Hong Kong bookseller disappearances

Bookseller Lam Wing-kee leads thousands in protest through streets of Hong Kong

As colleagues dispute his claims, Lam Wing-kee leads march with warning over freedoms while mainland and Hong Kong police discuss cooperation

PUBLISHED : Saturday, 18 June, 2016, 3:50pm
UPDATED : Sunday, 19 June, 2016, 11:53am

Thousands of protesters took to Hong Kong’s streets yesterday in a strong show of support for a bookseller who returned from mainland custody to claim he had been kidnapped, even as his previously missing colleagues disputed his story and police on both sides of the border said they were ­discussing cooperation to resolve the controversy.

After his explosive revelations last week about eight months of forced detention and mental torture at the hands of a special central investigative unit, Lam Wing-kee led an estimated 6,000 people on a march from Causeway Bay to Beijing’s liaison office. Police said the turnout was 1,800 at its peak.

On revealing he had been nabbed after crossing the border into Shenzhen last October, Lam also claimed that his Causeway Bay Books associate Lee Po had told him he was kidnapped from Hong Kong in December. Lee has consistently said he went to the mainland voluntarily.

Speaking to the media yesterday outside his North Point flat for the first time since Lam’s claims, Lee said: “It’s true that we have met. But I didn’t tell him how I returned to the mainland. I decline to admit what he said about me.

“Talk about your story as you wish. I won’t make any comments. But don’t get me ­involved.”

A photo posted by @wanyux_x on Jun 17, 2016 at 11:43pm PDT

Lam suggested his colleague had been threatened into silence.

“Although Lee Po is now in Hong Kong, he is being controlled because he has family members on the mainland. I knew he has said a lot of things against his will,” Lam said.

Key figure in Hong Kong bookseller row Lee Po speaks out over friend’s explosive kidnap claims

The two other booksellers who also disappeared last year and turned up on the mainland, Cheung Chi-ping and Lui Por, told Sing Tao Daily that Lam was lying.

Lui said he had never been forced to read out a script prepared by mainland authorities for state television, as Lam said he himself was made to do.

Ahead of the march, Lam said: “The bookstore is located in Hong Kong, a place where freedom of speech and of publication is protected. And the [sovereign] country is using violence to destroy it, because it wants to curb the freedom of Hong Kong people gradually. Don’t let it end here.”

Amid citywide demands for the truth about what happened to Lam and his colleagues when they disappeared under suspicious circumstances last year, the state-run Global Times quoted mainland police as saying they would initiate a “working mechanism” with their Hong Kong counterparts to follow up.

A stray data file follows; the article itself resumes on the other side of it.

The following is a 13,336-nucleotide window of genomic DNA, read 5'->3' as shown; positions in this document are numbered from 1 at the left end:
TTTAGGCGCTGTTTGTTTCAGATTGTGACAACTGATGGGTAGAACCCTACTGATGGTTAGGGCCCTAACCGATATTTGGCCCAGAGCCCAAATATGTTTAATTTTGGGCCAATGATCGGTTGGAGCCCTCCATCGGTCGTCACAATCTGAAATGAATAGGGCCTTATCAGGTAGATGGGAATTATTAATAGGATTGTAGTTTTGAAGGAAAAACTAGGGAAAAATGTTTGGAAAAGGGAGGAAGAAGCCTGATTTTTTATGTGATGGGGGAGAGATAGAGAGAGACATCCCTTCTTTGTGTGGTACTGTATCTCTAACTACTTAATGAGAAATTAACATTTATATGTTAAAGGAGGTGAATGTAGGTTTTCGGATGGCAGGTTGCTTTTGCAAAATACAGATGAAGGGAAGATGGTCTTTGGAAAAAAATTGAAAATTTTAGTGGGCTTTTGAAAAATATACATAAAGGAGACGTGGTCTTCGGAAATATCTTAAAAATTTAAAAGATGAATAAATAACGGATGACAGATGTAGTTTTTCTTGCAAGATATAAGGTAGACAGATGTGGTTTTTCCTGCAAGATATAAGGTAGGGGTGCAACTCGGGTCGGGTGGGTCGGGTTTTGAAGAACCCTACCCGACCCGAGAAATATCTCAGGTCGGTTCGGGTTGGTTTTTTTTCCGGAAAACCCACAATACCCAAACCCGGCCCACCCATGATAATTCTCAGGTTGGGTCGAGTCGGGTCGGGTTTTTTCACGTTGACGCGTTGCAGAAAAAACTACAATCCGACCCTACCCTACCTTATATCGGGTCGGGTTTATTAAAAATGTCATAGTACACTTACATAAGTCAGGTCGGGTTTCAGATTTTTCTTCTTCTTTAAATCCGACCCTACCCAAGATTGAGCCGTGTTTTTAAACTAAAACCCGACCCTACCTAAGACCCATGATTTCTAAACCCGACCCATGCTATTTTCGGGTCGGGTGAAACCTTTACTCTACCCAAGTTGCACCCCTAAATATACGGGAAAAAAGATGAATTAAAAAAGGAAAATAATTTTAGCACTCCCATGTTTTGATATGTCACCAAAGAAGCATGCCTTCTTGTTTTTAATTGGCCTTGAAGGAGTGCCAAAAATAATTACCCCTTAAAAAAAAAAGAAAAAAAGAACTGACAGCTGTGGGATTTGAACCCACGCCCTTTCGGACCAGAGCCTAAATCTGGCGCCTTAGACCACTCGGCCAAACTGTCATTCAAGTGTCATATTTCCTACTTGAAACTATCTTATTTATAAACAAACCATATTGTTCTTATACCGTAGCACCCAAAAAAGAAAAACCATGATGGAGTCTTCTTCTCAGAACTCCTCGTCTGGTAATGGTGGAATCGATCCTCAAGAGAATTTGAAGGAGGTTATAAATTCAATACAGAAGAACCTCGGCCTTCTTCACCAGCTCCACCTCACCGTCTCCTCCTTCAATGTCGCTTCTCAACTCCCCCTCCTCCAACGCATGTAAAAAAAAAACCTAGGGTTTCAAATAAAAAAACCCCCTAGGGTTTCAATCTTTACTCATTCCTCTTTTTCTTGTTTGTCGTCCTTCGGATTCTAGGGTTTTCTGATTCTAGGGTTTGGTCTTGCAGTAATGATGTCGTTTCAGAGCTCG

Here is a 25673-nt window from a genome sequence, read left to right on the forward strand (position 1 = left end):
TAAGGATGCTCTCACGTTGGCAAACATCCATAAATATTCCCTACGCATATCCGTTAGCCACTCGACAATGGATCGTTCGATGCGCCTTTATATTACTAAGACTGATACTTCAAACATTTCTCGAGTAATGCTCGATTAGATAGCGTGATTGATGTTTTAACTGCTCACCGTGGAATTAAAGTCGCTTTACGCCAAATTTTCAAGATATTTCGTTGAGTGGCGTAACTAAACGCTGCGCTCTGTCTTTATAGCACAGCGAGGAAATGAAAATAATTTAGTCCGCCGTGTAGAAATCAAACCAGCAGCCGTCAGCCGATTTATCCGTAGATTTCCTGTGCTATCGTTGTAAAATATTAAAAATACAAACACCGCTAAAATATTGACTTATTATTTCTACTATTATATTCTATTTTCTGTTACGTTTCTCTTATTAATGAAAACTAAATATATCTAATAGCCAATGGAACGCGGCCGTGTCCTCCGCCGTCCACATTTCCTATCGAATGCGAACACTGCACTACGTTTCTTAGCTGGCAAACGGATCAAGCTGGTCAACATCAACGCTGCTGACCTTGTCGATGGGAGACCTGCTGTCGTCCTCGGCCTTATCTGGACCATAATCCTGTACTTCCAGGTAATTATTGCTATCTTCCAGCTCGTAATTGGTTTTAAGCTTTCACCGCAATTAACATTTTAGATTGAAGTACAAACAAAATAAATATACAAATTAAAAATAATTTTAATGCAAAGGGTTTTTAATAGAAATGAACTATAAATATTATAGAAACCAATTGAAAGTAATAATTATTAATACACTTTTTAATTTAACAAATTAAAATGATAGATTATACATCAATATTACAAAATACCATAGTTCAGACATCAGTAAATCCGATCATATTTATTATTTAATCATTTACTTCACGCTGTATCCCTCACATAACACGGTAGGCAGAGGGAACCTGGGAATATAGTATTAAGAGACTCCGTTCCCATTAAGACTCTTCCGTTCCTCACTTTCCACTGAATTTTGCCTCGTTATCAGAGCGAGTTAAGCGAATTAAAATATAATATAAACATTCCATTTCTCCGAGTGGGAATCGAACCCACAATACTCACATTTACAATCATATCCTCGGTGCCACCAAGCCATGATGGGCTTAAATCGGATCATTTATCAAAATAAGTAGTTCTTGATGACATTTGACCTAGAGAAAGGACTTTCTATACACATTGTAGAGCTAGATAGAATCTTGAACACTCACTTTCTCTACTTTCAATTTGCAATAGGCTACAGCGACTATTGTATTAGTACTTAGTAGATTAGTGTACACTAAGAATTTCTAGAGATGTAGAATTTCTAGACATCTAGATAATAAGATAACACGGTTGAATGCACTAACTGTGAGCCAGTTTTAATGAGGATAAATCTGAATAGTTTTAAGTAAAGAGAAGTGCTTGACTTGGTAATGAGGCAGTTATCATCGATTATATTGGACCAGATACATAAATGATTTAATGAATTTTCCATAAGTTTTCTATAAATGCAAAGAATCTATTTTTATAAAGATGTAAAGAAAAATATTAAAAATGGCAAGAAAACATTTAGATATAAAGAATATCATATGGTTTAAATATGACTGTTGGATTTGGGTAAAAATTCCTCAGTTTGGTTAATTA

The tabloid on Friday quoted a Ningbo police involved in the investigation who did not elaborate on the plan. Ningbo police did not respond to inquiries by the Post yesterday.

Ningbo – near Shanghai – was where Lam claimed he was taken, handcuffed and blindfolded. It was also where the lone bookseller still in mainland custody, Gui Minhai, was accused of killing a 23-year-old student in a 2004 drink-driving incident.

Without confirming whether the mainland side had contacted them, a Hong Kong police spokesman said they “have been maintaining a police cooperation mechanism with mainland police authorities”.

“When conducting such cooperation, any law enforcement actions must only be taken by the local law enforcement agencies in accordance with the law,” he said.

As to fears that Lam could be returned for breaking mainland law by selling books banned there, legislator Regina Ip Lau Suk-yee, a former security minister, said the city had never sent any Hongkonger across the border because there was no extradition deal.

Bookseller Lam Wing-kee is a Chinese national who broke mainland law and Beijing has the right to deal with him, ministry declares

At yesterday’s march, protesters young and old were as united in their concerns about Hong Kong’s autonomy as in their ­defiance.

“This is the first time that I’m taking part in a march,” 68-year-old retired civil servant Hung Yip said. “Our government has been rubbish in this case.”

Hui Tsz-yau, 14, said Hong Kong people had been kept in the dark all along. “What happened? Why have so many people gone missing?” he asked.

A photo posted by @wanyux_x on Jun 17, 2016 at 11:32pm PDT

“If we don’t come out now, will there be many similar incidents in the future when we can no longer speak up?”

Saleswoman Ceci Chan, 41, said she hoped the world would see how the “one country, two systems” policy was working.

“Hongkongers have to stand up and protest whenever a fellow citizen is taken away because the same thing could happen to you and me,” she said.

Labour Party lawmaker Cyd Ho Sau-lan, who organised the march, said: “This rally, I hope, will send a very strong and clear message to the SAR government that it should carry out its duty to tell the central government the sentiment of Hong Kong.”

TVB last night scrapped a live interview with Lam scheduled for tonight, reportedly on the orders of management.